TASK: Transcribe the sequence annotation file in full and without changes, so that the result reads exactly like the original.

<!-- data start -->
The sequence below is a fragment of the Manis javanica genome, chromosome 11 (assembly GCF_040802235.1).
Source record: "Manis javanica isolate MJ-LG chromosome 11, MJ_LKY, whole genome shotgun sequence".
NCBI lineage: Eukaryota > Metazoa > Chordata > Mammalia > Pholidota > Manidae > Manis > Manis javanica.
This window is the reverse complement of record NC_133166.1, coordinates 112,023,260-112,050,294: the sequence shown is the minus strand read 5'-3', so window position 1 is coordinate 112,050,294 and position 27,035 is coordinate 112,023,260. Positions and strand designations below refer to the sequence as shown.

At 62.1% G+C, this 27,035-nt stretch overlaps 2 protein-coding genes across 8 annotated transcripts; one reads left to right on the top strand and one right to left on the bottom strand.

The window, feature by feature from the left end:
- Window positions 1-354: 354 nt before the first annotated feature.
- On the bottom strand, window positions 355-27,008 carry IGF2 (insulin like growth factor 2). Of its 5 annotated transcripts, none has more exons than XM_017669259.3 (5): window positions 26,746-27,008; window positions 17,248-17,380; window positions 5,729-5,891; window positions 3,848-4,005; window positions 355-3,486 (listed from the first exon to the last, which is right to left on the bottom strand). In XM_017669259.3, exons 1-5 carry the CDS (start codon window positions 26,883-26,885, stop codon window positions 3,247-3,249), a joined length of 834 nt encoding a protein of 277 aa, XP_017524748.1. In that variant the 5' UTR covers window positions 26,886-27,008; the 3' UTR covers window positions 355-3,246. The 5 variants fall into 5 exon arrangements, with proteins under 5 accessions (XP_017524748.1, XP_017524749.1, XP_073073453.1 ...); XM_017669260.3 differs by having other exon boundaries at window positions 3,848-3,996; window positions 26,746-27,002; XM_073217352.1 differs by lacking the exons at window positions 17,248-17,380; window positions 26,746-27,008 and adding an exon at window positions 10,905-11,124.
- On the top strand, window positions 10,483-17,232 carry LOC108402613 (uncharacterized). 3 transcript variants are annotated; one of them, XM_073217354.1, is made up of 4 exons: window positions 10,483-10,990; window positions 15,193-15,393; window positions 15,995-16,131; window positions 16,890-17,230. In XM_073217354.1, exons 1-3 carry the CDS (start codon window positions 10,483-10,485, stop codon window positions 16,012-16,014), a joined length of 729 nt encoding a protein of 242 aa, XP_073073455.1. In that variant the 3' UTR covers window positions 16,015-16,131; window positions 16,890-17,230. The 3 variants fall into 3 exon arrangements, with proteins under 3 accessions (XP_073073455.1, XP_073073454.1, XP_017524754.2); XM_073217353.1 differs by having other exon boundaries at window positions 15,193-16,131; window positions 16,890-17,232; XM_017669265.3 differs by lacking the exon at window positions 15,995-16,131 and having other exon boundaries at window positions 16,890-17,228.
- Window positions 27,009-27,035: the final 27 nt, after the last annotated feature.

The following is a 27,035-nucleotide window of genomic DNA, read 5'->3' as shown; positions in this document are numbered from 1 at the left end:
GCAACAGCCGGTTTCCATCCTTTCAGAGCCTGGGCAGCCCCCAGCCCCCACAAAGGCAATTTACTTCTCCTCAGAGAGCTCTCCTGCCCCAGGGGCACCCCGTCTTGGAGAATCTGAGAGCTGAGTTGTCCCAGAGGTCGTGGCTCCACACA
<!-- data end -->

The sequence below is a fragment of the Manis javanica genome, chromosome 11 (assembly GCF_040802235.1).
Source record: "Manis javanica isolate MJ-LG chromosome 11, MJ_LKY, whole genome shotgun sequence".
NCBI lineage: Eukaryota > Metazoa > Chordata > Mammalia > Pholidota > Manidae > Manis > Manis javanica.
This window is the reverse complement of record NC_133166.1, coordinates 112,023,260-112,050,294: the sequence shown is the minus strand read 5'-3', so window position 1 is coordinate 112,050,294 and position 27,035 is coordinate 112,023,260. Positions and strand designations below refer to the sequence as shown.

At 62.1% G+C, this 27,035-nt stretch overlaps 2 protein-coding genes across 8 annotated transcripts; one reads left to right on the top strand and one right to left on the bottom strand.

The window, feature by feature from the left end:
- Window positions 1-354: 354 nt before the first annotated feature.
- On the bottom strand, window positions 355-27,008 carry IGF2 (insulin like growth factor 2). Of its 5 annotated transcripts, none has more exons than XM_017669259.3 (5): window positions 26,746-27,008; window positions 17,248-17,380; window positions 5,729-5,891; window positions 3,848-4,005; window positions 355-3,486 (listed from the first exon to the last, which is right to left on the bottom strand). In XM_017669259.3, exons 1-5 carry the CDS (start codon window positions 26,883-26,885, stop codon window positions 3,247-3,249), a joined length of 834 nt encoding a protein of 277 aa, XP_017524748.1. In that variant the 5' UTR covers window positions 26,886-27,008; the 3' UTR covers window positions 355-3,246. The 5 variants fall into 5 exon arrangements, with proteins under 5 accessions (XP_017524748.1, XP_017524749.1, XP_073073453.1 ...); XM_017669260.3 differs by having other exon boundaries at window positions 3,848-3,996; window positions 26,746-27,002; XM_073217352.1 differs by lacking the exons at window positions 17,248-17,380; window positions 26,746-27,008 and adding an exon at window positions 10,905-11,124.
- On the top strand, window positions 10,483-17,232 carry LOC108402613 (uncharacterized). 3 transcript variants are annotated; one of them, XM_073217354.1, is made up of 4 exons: window positions 10,483-10,990; window positions 15,193-15,393; window positions 15,995-16,131; window positions 16,890-17,230. In XM_073217354.1, exons 1-3 carry the CDS (start codon window positions 10,483-10,485, stop codon window positions 16,012-16,014), a joined length of 729 nt encoding a protein of 242 aa, XP_073073455.1. In that variant the 3' UTR covers window positions 16,015-16,131; window positions 16,890-17,230. The 3 variants fall into 3 exon arrangements, with proteins under 3 accessions (XP_073073455.1, XP_073073454.1, XP_017524754.2); XM_073217353.1 differs by having other exon boundaries at window positions 15,193-16,131; window positions 16,890-17,232; XM_017669265.3 differs by lacking the exon at window positions 15,995-16,131 and having other exon boundaries at window positions 16,890-17,228.
- Window positions 27,009-27,035: the final 27 nt, after the last annotated feature.

The following is a 27,035-nucleotide window of genomic DNA, read 5'->3' as shown; positions in this document are numbered from 1 at the left end:
GCAACAGCCGGTTTCCATCCTTTCAGAGCCTGGGCAGCCCCCAGCCCCCACAAAGGCAATTTACTTCTCCTCAGAGAGCTCTCCTGCCCCAGGGGCACCCCGTCTTGGAGAATCTGAGAGCTGAGTTGTCCCAGAGGTCGTGGCTCCACACA